The Indians did not disturb us any, except stealing our horses.  We have made our claim on the Luckiamute, a western branch of the Willamette, now a day's ride from the ocean and 100 miles south of the Columbia river.  It is a beautiful country as far as I have seen.  Every person eighteen years old holds a section (of land) by making improvements and living on it five years.  They sow wheat here from October till June, and the best wheat I ever saw and plenty of it at 75 cents and $1.00 per bushel; potatoes 25 c. peas $1.00 per bushel, corn 50 c, beef c c and 8 c, pork 10 c. sugar 12 1/2 c. molasses 50 c. and salt is 1 c a pound and other things accordingly.  Mills are plenty, no trouble about getting grinding.  The water is all soft as it is in Massachusetts.  Soda springs are common and fresh water springs without number.  It is now the 1st of April and not a particle of snow has fallen in the valley neither have I seen a bit of ice a half inch thick this winter but it rains nearly all winter but this does not hinder them from plowing and sowing wheat.  We have the most frost in the spring.  They don't make garden until the last of April or the 1st of May, but it comes good when it does come.  There are thousands of strawberries, gooseberries, blackberries, whortleberries, currants, and other wild fruits but no nuts except filberts and a few chestnuts.  The timber is principally fir and oak.

You perhaps wish to know how I like the country.  I like it well.  It is an easy place to make a living.  Your can raise as many cattle as you please and not cost you a cent, for the grass is green the whole winter and cattle are as fat as if they had been stall fed the whole year round.  Wheat is raised without trouble and will fetch anything, the same as cash.  A wagon from $100 to 150, 100 dollars for a yoke of oxen, $50 for a cow.  And work will fetch anything you want at from $1 to $1.50 a day, a dollar a hundred for making rails, and so on.  And although I was much apposed to coming as anyone could be, if I were back there and know what I know now, I should be perfectly willing to come.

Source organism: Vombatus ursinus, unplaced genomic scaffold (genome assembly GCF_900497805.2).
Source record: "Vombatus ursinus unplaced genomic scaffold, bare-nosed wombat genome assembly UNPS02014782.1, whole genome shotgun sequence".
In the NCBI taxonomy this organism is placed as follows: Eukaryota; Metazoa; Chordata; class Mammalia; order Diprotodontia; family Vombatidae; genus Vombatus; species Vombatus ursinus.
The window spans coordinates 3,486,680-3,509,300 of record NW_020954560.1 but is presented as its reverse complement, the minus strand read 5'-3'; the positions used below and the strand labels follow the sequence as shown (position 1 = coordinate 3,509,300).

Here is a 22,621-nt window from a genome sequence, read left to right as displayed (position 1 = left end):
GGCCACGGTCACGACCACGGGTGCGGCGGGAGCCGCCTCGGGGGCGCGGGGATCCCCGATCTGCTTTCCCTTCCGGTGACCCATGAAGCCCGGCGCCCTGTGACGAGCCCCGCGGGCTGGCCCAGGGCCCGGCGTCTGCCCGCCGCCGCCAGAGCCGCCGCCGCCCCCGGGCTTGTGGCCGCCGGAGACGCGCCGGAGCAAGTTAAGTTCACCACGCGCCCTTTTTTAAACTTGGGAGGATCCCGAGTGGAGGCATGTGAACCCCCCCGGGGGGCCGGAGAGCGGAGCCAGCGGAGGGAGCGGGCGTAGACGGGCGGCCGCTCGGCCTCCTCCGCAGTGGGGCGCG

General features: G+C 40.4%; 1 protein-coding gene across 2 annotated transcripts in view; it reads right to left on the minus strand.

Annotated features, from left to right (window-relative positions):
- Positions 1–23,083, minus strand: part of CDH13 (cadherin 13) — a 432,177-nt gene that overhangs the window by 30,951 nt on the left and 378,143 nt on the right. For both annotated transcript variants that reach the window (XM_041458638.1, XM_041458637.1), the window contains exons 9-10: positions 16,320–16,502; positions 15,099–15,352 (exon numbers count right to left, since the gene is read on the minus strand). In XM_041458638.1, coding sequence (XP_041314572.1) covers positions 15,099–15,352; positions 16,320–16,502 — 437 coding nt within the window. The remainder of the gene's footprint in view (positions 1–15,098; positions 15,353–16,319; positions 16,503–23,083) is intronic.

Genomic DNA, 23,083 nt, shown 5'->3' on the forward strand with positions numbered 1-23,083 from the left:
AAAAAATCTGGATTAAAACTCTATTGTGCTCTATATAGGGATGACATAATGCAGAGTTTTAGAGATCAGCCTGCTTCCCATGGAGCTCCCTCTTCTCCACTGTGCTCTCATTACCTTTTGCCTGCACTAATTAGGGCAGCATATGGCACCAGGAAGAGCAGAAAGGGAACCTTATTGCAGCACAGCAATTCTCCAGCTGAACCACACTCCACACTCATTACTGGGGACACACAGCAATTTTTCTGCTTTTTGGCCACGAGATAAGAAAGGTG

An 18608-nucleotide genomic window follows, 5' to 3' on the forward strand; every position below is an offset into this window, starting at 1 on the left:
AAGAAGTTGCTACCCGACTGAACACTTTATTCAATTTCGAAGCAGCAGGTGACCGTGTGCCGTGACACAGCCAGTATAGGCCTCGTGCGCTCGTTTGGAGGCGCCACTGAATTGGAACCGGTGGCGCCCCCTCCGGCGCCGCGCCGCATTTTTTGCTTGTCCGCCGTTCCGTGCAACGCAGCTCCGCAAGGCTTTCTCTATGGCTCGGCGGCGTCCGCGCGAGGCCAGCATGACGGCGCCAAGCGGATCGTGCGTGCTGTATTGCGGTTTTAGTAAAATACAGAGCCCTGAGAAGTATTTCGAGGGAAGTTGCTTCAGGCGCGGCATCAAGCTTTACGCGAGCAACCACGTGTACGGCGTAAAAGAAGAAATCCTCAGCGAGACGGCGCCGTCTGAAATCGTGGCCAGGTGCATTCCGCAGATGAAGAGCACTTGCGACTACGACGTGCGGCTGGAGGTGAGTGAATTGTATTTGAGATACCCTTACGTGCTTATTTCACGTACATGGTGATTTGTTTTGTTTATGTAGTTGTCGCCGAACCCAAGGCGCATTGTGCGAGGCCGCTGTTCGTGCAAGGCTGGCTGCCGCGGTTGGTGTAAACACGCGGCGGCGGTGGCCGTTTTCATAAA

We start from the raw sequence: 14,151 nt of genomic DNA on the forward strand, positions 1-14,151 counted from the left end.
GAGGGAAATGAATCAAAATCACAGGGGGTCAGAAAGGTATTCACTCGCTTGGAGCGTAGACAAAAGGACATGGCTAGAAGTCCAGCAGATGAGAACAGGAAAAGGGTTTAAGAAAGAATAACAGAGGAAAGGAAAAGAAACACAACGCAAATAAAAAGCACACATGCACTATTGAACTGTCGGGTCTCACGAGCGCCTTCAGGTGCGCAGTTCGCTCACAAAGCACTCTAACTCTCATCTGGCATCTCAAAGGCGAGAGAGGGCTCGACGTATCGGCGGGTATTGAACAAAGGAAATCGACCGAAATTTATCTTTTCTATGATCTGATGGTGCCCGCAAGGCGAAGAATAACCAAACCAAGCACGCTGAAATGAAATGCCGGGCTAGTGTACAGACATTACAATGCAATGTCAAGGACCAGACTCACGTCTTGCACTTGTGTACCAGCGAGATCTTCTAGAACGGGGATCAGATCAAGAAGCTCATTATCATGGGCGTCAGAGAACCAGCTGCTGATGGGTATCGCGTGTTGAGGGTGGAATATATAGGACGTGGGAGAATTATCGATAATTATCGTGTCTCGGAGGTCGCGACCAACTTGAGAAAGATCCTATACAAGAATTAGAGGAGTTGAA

The land you get is sufficient to pay for your trouble and if you were here and John and Warren each of them and yourself a claim, I should like to live there.  We have all got claims joining.  What winter states will do for us I cannot tell.  You know more about that than I do.  The Indians appear to be very friendly, like to have the Bostons come, as they call them.  You think it is a long road and so it is, but the worst is over when you get started.  Be sure and have plenty of flour, that is the main object; start with at least 175 or 200 pounds, and 75 pounds of bacon to the person, fetch no more beds than you want to use, start with clothing a plenty to last you one year after you get here if you have nothing to buy with, after that you will raise a plenty to buy with.  Start with at least four or five yoke of cattle to the wagon, young cattle four or five years old are the best, fetch what coffee, sugar and such things you like, if you should be sick you need them.  I write to you as if I expected you to come.  I need not do that as I know of although I wish you were here.

I can't help but believe you would be suited not that it will do my dear mother any good to see her children well fixed to get a living.  That is if Congress ever does anything for Oregon.  It is not like any other new country--a farm to pay for--it is already paid for when you get here.  You don't know how I want to see you, and if I am never to see you let me hear from you as often as possible.  I want to know how you are all getting along and what you are doing.  Give my love and respects to all.

We have had two weddings in our family, Rolland (Rowland) Chambers and Livisa (Lovisa) King and Amos King to Melinda Fuller.  Young men have to pay five dollars a year if they don't live on their claim.  The people all look hale and hearty here.  We are all looking for Moses Moon (Moses Moore married Nahum King's oldest daughter, Saretta) and Herman Hallock (Heman Hallock married the King's second daughter, Lucretia) this fall.  (Moses and Aretta never arrived in Oregon and Hallocks made the journey in 1853, settling a claim south of Kings Valley.)

Write the first opportunity, and every one.  It has been so long since I have heard from you.

From you affectionate Children   
Stephen and Mariah King